When I struggle to find empathy for other migraineurs

I must confess something: I am not the best caretaker for fellow migraineurs. It’s not something I like about myself, but it’s the ugly truth.

Unless they are caring for an immediate family member with frequent migraines, this isn’t an issue that comes up very often for migraine sufferers. But I have somehow fallen in love with a man who has regular migraine attacks, and I have found that there seems to be a time limit to my ability to care for him with true compassion.

If Jim is sick for longer than a day, I find myself becoming more and more short with him. Can he really not just get up and get his own snack? Does he need to sleep all day? Suddenly all the things I try to explain to people about many of my migraine attacks—the drowsiness, the inability to move, the sensitivity to stimulae, and more—seem overdramatic in someone else, even the person I love and adore.

I have to consciously remind myself to exercise patience and loving kindness.

Do any of you ever find that you should be the sympathetic one but instead are becoming impatient or exasperated? How do you deal with this conundrum? I sure could use your tips and recommendations, cause I’m tired of my lack of empathy in a situation I above everyone else should truly understand.

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Comments

View Comments (34)
  • Franniep1126
    4 years ago

    I understand how you feel. Although I am not still married to him, my husband also had migraines. I tried to be compassionate but after a while i couldn’t go anymore, especially with two small babies. He was the same with me when I had a migraine. That’s part of the reason we aren’t still together ( but that topic is for another board!).

    I believe our reaction is a part of human nature, not the best. Even my mom, who was the most compassionate tender person I ever knew, would get her fill of helping others.

    I also believe that having the same ailment gets us into a been-there-done-that mood. We just have to remember all migraines are not the same or last as long– sort of like snowflakes just not pretty.

  • danielle
    6 years ago

    I know exactly how you feel! When my husband mentions that he is feeling sick I suddenly get super annoyed with him. IDK why.

  • Ellen Schnakenberg
    6 years ago

    Dear Janet,

    There are truly some physiological reasons why caregiving might be more difficult for you, as well as psychological reasons why some Migraineurs might have had a visceral reaction to your honest revelations. https://migraine.com/blog/why-do-chronic-migraineurs-struggle-as-caregivers/

    Understanding why these things happen is often key toward figuring out how to deal with those issues. Migraine disease is a journey, not a destination 🙂

  • marthaatkins
    6 years ago

    Martha Beck has a saying: I love you, I don’t care. It’s not a diss, rather a conscious effort to set a boundary between me and thee. I’m with Kelli, shoulds are a freakin’ death trap. If I should all over myself, I’m not accepting where I am now. If I can’t accept where I am now, I can’t get to a new place with any kind of expediency.

    If someone else shoulds all over me, they’re in my business. No one knows how I feel but me. All that is to say, Migrane Girl, no one knows your experience, the nuances of your relationship, the pain in your body but you – even though it’s a migrane forum, even though everyone has pain, the pain is unique. It’s yours.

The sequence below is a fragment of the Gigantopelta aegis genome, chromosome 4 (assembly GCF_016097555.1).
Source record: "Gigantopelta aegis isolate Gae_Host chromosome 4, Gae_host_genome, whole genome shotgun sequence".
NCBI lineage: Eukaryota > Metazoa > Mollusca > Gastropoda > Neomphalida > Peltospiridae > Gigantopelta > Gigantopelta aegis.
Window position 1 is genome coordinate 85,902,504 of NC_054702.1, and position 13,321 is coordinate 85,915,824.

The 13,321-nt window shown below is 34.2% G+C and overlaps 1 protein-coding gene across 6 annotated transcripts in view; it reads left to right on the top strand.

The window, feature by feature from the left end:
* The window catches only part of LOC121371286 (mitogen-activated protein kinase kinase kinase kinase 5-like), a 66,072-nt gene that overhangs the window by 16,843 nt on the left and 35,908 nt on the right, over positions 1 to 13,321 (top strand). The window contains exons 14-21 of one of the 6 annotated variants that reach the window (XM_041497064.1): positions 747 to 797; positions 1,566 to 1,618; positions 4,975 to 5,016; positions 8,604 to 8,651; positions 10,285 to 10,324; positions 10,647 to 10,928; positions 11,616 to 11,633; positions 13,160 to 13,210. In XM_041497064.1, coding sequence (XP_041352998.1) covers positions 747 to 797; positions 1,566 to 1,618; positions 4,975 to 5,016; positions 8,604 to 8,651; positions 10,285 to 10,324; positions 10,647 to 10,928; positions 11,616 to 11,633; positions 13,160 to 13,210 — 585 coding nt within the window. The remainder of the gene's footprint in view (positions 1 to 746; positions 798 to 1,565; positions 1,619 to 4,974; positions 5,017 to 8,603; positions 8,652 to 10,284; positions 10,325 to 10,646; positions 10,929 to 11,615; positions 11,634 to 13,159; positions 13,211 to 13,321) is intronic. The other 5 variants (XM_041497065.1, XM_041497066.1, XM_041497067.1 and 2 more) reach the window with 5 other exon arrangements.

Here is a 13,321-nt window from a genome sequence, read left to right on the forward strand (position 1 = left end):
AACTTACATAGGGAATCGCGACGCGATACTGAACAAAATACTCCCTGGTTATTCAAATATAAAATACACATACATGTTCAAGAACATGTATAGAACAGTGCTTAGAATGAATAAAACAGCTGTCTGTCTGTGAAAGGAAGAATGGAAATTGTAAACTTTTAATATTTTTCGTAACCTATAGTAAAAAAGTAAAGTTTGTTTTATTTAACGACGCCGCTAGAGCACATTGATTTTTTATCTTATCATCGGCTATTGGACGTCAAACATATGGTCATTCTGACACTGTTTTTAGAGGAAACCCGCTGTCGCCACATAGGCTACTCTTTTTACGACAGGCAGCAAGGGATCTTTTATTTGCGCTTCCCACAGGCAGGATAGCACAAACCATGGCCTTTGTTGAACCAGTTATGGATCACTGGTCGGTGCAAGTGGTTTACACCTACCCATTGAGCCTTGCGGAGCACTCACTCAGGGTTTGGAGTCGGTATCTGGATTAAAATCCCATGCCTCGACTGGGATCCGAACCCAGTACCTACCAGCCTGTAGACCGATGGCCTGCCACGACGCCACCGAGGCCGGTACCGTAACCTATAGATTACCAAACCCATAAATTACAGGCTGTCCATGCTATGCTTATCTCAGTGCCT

And…your boyfriend’s pain is his. You can’t know – even though you think you do, even though you have similar symtoms/complaints, it’s his. It’s not your job to assess it or judge it, just like it’s not anyone’s job on this forum to assess yours because it’s yours.

    I have a hunch the whole migrane thing is a metaphor for bigger issues in your relationship – boundaries, baby. The empathy you are trying to extend to him doesn’t need to go to him at all. It needs to go to yourself. Once you get that square, THEN you can share it. It’ll feel natural and easy. If it doesn’t, that means you need to have a look at where you’re disconnected from you.

    Wishing you well. Blow off the commenters who are in the comparison game. This ain’t that. This is about you finding peacefulness where you are. You can. Good luck.

  • Beth
    6 years ago

    Martha, you hit the nail on the head, so to speak. I think finding empathy for ourselves is really difficult and, at the same time, really necessary.

  • Teri-Robert
    6 years ago

    Wow! Well, I’m probably putting myself out there for criticism with this comment too, but feel I really have to step up here…

    First of all, The Migraine Girl was very honest to post what she did, and I find it admirable that she realized it’s a problem for her and turned to her Migraine community for advice.

    My second point is that it’s great that some of you understand what she’s saying and had advice for her.

    My third point is actually a question – What the heck is wrong with the online Migraine community?
    • People who don’t know Janet have made all kinds of assumptions about her here… that she “obviously have not had enough things happen to you in life to know there are worse things in life for you to have to deal with ‘taking care’ of a chronic migraneur…” that she “either really truely don’t love the man or you not a true migraineur,” and so on.
    • People are making all kinds of judgements about her, Jim, their relationship, and their situation – as well as pronouncements about what’s missing in her character.